The E&N Dayliner passenger train used to run every morning until it ceased operations in 2011. The train would leave the Via Rail station and head west over the Johnston Street bridge.

Now, Premier John Horgan would like to see new life on those E&N tracks.

“It should be a corridor for moving people and I’m committed to doing that and that will happen in the term of this government,” Horgan said.

During his keynote speech to the Greater Victoria Chamber of Commerce earlier this week, and again today in Langford, Horgan stressed that buses are the future of the E & N Railway line.

“We can incorporate a rapid bus in that corridor more effectively, more efficiently than we could rail,” Horgan said.

The former Liberal government studied the cost of light rail on the tracks. The estimated costs came with a price tag ranging from $70 million to more than $165 million.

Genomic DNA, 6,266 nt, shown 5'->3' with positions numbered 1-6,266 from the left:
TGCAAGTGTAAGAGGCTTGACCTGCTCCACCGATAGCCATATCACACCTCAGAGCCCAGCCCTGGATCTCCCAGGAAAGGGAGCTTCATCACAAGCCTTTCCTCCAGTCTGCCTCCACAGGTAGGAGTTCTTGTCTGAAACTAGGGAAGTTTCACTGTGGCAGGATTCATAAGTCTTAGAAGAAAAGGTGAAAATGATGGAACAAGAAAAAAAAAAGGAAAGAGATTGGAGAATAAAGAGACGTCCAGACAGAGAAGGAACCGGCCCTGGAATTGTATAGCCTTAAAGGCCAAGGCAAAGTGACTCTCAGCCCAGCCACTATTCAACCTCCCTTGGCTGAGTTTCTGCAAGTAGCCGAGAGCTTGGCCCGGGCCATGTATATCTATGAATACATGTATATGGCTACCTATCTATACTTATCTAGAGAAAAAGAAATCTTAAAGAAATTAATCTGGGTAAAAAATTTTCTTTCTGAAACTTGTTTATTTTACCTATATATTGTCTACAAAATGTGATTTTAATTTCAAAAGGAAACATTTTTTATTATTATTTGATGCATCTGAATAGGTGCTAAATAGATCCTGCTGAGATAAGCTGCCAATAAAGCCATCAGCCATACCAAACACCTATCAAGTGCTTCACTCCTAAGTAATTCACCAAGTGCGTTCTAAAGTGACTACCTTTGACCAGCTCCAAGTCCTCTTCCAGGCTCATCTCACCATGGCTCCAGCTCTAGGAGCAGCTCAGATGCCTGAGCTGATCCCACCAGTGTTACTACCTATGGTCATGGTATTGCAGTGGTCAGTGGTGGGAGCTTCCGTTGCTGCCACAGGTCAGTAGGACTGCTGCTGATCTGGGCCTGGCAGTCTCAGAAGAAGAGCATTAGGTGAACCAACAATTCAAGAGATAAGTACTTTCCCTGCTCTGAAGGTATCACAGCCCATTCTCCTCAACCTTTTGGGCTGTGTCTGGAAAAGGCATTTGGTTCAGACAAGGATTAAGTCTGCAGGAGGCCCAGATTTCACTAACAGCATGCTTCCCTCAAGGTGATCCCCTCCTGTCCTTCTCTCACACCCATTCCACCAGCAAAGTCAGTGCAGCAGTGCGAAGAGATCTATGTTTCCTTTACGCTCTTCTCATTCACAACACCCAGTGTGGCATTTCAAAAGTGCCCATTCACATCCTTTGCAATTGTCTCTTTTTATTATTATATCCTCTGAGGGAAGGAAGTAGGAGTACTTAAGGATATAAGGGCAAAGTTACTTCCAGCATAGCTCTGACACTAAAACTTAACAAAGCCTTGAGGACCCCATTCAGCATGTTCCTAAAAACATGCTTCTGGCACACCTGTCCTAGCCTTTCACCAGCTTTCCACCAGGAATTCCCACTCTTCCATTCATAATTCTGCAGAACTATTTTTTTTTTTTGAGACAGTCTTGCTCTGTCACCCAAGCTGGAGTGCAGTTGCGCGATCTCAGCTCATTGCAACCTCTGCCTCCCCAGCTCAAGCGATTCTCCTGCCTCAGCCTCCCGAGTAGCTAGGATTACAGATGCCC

There is no budget for the project but many want to reduce the congestion that is only predicted to get worse as the population in the West Shore grows.

Horgan tasked Esquimalt-Metchosin NDP MLA Mitzi Dean to consult with mayors and First Nations, whose land the train tracks cross.

“It means that we are really going to look at some possibilities and some options for moving forward with some kind of transportation to move people through the E&N corridor,” Dean said.

But Langford city council is already in agreement with a rapid bus plan, according to Coun. Denise Blackwell.

“It’s nice and wide and there’s lots of room for it. It was always destined to have something besides our rail trail. So I think it’s a fabulous idea,” Blackwell said.

Mary Griffin